|dc.description.abstract||This study investigated potential differences in executive function among those who practice restorative yoga (n = 86), those who practice traditional yoga (n = 51), and
those with no yoga experience (n = 163). The majority of participants were female (90%) and college educated (26% with college credit but no degree, 7% with Associate’s
degree, 19% with Bachelor’s degree, 15% with graduate degree), and their ages ranged from 18 to 72 (M = 27.54, SD = 12.47). In this online study, after completing a brief
survey, participants completed six computerized tests of executive function, two assessing cognitive flexibility (Wisconsin Card Sorting Task and Trail Making Task), two assessing inhibitory control (Stroop Task and Go/No-Go Task), and two assessing working memory updating (N-Back Task with Letters and N-Back Task with Shapes).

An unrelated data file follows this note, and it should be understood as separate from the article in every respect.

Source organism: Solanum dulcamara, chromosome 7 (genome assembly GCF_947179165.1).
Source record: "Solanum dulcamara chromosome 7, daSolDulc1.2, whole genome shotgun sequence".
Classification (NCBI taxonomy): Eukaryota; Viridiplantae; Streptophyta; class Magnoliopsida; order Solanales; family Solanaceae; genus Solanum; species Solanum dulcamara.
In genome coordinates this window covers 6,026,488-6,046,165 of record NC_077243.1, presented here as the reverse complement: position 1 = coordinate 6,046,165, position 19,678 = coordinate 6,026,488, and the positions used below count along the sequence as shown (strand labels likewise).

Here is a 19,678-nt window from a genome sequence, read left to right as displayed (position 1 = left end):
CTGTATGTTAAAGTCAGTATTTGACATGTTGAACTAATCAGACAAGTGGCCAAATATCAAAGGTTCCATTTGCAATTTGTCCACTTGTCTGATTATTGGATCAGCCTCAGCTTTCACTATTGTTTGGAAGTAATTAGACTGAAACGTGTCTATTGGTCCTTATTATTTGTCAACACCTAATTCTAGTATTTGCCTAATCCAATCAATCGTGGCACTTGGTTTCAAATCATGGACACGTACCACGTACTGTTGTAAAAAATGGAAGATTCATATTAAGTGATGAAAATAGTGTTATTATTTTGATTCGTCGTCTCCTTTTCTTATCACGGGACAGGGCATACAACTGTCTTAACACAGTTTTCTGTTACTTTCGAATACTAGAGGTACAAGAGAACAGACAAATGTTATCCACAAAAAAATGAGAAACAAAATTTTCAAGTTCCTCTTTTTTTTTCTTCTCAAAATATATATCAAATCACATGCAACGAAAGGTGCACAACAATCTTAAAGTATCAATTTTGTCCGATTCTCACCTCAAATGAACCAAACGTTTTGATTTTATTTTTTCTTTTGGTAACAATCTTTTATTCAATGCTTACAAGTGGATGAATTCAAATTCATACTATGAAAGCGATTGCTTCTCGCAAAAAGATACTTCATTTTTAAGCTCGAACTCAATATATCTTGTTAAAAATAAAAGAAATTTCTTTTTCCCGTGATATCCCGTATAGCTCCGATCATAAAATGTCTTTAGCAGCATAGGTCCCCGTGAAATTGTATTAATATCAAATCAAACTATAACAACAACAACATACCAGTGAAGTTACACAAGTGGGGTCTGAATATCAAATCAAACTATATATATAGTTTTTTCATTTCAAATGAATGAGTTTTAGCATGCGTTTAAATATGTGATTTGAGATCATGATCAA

Data were analyzed with a MANCOVA, controlling for demographic variables that differed between groups. Although the MANCOVA’s omnibus test was not significant,
the tests of between-subjects effects revealed that the groups significantly differed on the percent of perseverative responses on the Wisconsin Card Sorting Task, with the
restorative yoga group performing better than the traditional yoga and control groups (p = .03). These findings suggest that restorative yoga may have a slightly beneficial effect on cognitive flexibility. Regarding the lack of significant group differences on the other variables, it is important to note that data were collected in the middle of the COVID-19
pandemic, when many of the yoga practitioners may not have been regularly practicing yoga, and perhaps this regular practice is necessary to obtain benefits in executive